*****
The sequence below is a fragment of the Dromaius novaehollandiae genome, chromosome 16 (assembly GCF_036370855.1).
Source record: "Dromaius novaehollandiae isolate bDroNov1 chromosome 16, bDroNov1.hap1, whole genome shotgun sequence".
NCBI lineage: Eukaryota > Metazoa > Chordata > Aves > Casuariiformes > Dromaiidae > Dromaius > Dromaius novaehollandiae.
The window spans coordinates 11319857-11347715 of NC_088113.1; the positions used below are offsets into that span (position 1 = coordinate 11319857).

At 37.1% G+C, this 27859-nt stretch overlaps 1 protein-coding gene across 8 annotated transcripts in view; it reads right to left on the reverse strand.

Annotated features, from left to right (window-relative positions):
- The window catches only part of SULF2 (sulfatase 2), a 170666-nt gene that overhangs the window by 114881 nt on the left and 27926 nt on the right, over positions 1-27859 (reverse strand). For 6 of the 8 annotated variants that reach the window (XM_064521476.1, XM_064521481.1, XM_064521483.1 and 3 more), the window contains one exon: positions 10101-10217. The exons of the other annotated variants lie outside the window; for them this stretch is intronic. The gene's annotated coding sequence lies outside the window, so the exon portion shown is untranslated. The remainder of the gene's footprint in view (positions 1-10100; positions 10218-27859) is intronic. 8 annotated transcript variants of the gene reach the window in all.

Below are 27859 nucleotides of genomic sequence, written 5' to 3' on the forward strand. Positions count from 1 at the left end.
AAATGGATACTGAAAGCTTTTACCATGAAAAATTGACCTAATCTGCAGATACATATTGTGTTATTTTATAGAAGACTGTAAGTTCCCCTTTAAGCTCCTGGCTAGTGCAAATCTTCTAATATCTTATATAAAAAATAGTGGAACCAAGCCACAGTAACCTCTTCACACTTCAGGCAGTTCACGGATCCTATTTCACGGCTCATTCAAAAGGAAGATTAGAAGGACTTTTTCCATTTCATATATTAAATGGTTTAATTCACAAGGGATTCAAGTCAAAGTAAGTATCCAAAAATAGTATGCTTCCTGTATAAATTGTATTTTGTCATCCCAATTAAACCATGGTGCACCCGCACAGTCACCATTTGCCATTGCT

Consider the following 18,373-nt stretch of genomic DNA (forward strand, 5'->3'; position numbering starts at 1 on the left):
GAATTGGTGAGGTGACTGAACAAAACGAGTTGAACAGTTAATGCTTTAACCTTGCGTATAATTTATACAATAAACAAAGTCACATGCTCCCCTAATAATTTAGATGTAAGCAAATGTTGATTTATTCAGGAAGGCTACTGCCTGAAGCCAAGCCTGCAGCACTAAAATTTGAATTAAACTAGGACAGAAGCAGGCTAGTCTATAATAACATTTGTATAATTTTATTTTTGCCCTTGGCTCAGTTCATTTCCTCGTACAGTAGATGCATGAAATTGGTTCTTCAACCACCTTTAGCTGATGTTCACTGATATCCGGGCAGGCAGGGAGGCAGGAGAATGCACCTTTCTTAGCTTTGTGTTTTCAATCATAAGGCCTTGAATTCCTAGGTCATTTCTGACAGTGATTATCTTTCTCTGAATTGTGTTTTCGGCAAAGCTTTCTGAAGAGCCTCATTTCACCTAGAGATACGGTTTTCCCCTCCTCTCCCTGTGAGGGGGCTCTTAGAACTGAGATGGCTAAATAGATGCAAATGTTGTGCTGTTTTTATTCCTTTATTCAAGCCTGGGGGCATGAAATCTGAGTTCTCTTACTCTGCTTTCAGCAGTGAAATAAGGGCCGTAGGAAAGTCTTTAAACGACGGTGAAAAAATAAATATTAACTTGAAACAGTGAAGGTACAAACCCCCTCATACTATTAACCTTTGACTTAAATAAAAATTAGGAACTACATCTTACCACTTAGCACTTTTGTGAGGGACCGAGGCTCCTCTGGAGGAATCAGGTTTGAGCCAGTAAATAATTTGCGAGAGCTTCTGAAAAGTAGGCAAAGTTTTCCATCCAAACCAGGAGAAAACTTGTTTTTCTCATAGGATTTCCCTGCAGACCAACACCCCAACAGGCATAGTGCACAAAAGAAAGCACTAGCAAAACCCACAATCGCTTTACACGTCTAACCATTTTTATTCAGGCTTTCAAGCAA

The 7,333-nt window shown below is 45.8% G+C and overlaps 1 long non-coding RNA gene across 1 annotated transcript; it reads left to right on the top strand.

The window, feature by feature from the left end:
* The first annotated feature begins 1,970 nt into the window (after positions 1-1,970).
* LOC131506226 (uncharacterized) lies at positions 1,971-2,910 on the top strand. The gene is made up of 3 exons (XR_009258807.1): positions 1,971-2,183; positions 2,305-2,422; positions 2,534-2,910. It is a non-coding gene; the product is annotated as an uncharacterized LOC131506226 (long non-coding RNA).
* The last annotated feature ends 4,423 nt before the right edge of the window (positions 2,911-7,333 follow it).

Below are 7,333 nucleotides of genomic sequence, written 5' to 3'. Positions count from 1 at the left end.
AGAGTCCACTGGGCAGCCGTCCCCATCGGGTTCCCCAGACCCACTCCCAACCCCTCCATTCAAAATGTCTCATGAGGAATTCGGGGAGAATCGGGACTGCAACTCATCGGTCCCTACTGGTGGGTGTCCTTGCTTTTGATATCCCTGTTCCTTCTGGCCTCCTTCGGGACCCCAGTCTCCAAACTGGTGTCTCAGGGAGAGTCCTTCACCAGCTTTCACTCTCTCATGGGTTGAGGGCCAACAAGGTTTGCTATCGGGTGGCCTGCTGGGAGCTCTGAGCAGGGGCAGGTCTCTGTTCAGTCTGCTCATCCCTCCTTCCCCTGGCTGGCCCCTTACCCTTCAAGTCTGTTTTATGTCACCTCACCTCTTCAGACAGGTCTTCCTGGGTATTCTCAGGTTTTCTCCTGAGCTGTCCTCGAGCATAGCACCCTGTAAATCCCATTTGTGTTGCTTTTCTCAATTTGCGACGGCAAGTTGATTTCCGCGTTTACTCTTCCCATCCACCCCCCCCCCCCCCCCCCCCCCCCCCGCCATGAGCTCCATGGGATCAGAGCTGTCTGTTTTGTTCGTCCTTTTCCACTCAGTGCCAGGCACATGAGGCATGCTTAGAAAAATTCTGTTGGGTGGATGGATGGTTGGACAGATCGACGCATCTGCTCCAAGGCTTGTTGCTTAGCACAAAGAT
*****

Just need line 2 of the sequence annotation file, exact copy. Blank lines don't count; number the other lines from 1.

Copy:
Source record: "Dromaius novaehollandiae isolate bDroNov1 chromosome 16, bDroNov1.hap1, whole genome shotgun sequence".